A customer success plan is a set of workflows and processes performed on a customer to achieve a goal. There are onboarding plans, upsell/cross-sell plans, and retention plans. It is an important piece in scaling a customer success team. Customer success plans are also referred to as a customer success playbooks.
There is no one-size-fits-all plan. Every company will have a unique set of plans for their product and customer segment.
This article goes over points to think about as you develop your own set of customer success plans.
Customer success plans help customers achieve their goal
When customers subscribe to your product they have an end goal in mind. Customers expect your product to help achieve that end goal.
You will have at least one customer success plan for each account segment.
An account segment is a group of similar accounts. Accounts get segmented based on how their users expect to experience your application. You can figure out segmentation by grouping accounts based off the following criteria:
What is the customer's goal? How will your product fit into the customer's daily routine? Does the customer have experience with your product category? Does the customer use similar products?
It is tempting to segment accounts based on how much they're paying, but this is a mistake. Segmentation based on revenue metrics is taking an internal view. Segmentation should be from the customer's point of view.
Customers paying the same amount will have different expectations
Customers paying the same amount can have different expectations. By normalizing segmentation on revenue, you incorrectly normalize their expectations.
For example, an enterprise account in a high ARR range may have lower expectations that requiring less human coverage. This can result in a profitable account.
By not accounting for expectations, we take this profitable account and over-deliver - eroding margins.
You should have at least one customer success plan for each account segment. You should also have one customer success plan for each of your product and service.
You can bucket plan outcomes into three groups: onboarding plans, growth plans, and retention plans.
Onboarding plans center around what needs to happen for a new customer to be successful. Structure onboarding plans around what must happen for customers to:
- Quickly achieve first value
- Reach their internal adoption goals
B2B Accounts will be more likely to renew if you can help them achieve these two goals.
Growth plans revolve around customer's success and evolving requirements. It can include upsell, cross-sell, and customer advocacy. Customer success is a revenue center. To expand revenue, customers need to renew, increase product usage, and begin using your adjacent products.
Growth plans should consider:
- What customer milestones trigger an upsell/cross-sell?
- How will you manage the upsell/cross-sell process?
- What customer milestones trigger a request to advocate for you publicly or internally?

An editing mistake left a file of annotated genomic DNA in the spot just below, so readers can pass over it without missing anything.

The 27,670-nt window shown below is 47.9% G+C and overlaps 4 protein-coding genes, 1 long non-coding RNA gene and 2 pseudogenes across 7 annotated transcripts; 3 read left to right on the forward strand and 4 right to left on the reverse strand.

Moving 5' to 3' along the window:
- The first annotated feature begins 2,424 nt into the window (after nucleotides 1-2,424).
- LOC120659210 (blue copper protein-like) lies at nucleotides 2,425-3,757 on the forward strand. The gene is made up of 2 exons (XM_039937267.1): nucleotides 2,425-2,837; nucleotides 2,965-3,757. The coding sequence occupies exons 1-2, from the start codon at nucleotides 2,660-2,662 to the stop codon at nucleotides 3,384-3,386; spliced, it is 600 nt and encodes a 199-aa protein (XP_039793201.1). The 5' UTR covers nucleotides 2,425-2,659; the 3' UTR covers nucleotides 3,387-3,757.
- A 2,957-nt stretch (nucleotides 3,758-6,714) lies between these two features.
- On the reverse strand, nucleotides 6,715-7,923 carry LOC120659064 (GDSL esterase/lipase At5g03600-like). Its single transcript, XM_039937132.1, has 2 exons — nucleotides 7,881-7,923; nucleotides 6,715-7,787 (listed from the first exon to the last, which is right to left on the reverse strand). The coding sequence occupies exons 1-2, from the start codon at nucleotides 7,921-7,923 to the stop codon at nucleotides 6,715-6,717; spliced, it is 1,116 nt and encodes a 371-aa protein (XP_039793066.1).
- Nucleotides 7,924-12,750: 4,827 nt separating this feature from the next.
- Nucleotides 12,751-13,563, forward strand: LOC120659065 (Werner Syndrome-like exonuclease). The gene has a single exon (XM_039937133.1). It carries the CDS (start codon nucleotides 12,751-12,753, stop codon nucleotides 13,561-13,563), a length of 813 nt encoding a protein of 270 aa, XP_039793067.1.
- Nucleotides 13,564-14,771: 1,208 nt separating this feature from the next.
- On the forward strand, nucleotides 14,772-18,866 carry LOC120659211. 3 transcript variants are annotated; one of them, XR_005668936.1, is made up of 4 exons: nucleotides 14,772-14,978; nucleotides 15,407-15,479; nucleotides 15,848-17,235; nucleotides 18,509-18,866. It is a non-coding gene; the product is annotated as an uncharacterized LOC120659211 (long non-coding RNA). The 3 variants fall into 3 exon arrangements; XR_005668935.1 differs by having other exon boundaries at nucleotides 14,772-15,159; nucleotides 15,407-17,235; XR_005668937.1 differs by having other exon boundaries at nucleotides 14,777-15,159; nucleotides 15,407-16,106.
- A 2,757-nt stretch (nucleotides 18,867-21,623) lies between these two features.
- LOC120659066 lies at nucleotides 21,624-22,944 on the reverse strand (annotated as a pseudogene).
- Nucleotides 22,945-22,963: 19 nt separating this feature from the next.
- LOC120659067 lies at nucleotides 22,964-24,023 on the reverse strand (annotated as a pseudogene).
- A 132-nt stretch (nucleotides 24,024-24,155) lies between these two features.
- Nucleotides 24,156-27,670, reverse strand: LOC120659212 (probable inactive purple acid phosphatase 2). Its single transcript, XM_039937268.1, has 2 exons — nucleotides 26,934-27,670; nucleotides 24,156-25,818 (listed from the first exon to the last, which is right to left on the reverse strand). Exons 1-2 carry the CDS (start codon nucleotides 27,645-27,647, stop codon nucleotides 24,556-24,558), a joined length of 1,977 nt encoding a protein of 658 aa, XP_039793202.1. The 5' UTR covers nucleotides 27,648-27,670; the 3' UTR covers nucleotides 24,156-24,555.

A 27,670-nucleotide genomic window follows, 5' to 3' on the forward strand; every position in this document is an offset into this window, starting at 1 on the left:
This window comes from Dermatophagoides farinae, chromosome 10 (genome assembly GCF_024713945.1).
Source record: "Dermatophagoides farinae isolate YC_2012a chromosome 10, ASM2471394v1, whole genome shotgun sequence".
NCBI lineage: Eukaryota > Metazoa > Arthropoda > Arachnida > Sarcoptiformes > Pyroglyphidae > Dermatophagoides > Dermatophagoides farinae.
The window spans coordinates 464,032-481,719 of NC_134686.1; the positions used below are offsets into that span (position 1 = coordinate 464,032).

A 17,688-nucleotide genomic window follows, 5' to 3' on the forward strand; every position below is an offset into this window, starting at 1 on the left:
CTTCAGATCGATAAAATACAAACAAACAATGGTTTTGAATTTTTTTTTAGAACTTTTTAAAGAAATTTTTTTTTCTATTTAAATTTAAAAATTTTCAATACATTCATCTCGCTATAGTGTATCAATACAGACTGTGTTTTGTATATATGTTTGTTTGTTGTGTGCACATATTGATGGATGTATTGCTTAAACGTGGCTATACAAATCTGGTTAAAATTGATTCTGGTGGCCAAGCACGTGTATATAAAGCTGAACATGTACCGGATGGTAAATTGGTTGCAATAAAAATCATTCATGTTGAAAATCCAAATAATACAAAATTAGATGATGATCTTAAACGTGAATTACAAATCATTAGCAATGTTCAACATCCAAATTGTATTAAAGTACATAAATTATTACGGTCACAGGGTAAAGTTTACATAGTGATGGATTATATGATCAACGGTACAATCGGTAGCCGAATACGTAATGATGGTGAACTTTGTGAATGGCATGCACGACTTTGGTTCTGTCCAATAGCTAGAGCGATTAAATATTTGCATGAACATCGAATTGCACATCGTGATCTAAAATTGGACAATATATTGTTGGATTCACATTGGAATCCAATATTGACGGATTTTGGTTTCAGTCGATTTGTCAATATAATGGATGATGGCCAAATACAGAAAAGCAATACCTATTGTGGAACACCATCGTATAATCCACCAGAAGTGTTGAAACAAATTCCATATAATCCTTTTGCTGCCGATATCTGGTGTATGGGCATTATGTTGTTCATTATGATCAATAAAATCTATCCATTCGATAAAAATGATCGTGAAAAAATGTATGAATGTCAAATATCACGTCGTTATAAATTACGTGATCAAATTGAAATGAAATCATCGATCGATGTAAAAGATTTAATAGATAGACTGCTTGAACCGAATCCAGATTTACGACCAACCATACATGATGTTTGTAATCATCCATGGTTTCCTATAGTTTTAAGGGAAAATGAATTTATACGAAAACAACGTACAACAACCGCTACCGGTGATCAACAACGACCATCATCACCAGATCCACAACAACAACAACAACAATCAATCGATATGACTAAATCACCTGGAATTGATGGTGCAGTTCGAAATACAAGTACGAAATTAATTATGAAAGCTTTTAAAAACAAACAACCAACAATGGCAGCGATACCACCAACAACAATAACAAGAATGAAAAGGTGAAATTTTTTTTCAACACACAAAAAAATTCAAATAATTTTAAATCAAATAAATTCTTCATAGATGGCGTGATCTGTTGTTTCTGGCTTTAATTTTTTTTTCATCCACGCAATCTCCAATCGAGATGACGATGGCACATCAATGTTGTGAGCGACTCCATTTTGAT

- How will you mange the advocacy process?
- What to do when the customer's internal champion moves to another company? i) How do you handle the current customer? ii) How do you leverage the champion's connection at the new company?
Retention plans address negative situations. You can set up alerts on customer success management software to track account health. Automating account health tracking will help you scale customer success. The common events that lead to running a retention playbook include:
- Declining product usage
- Declining account user count
- Missed invoice payment
- High unresolved ticket count
Each account segment will have its own user engagement requirements. You will have segments that require:
- High manual engagement
These are accounts that need significant in-person training or have complex integration requirements. Large enterprise accounts will make up most of these high manual engagement accounts.
- Low manual engagement
Put these accounts into a fully self-service program with monitoring for usage anomalies. You should include triggers that alert for growth opportunities and retention problems.
- Hybrid engagement
Most of your accounts will fall into this group. We recommend putting in the work up front and guiding these customers through the onboarding process. Have checks in place to make sure customers are fully trained on your product. After onboarding, you can gradually transition to a lower manual engagement model.
Measure customer usage to quantify customer success plan impact. Companies achieve this in two steps:
- Track usage with an analytics tool (Segment, Mixpanel, Amazon Pinpoint).
- Integrate the analytics tool with a customer success management ("CSM") platform. The CSM platform will provide customer success specific analysis and workflows.
In this article, we go over the points to consider when creating a customer success plan.
- Determine who the plan is for
- List the desired outcomes for each plan
- Determine how customer success will prioritize accounts
- Set success metrics for each plan
Published January 4, 2021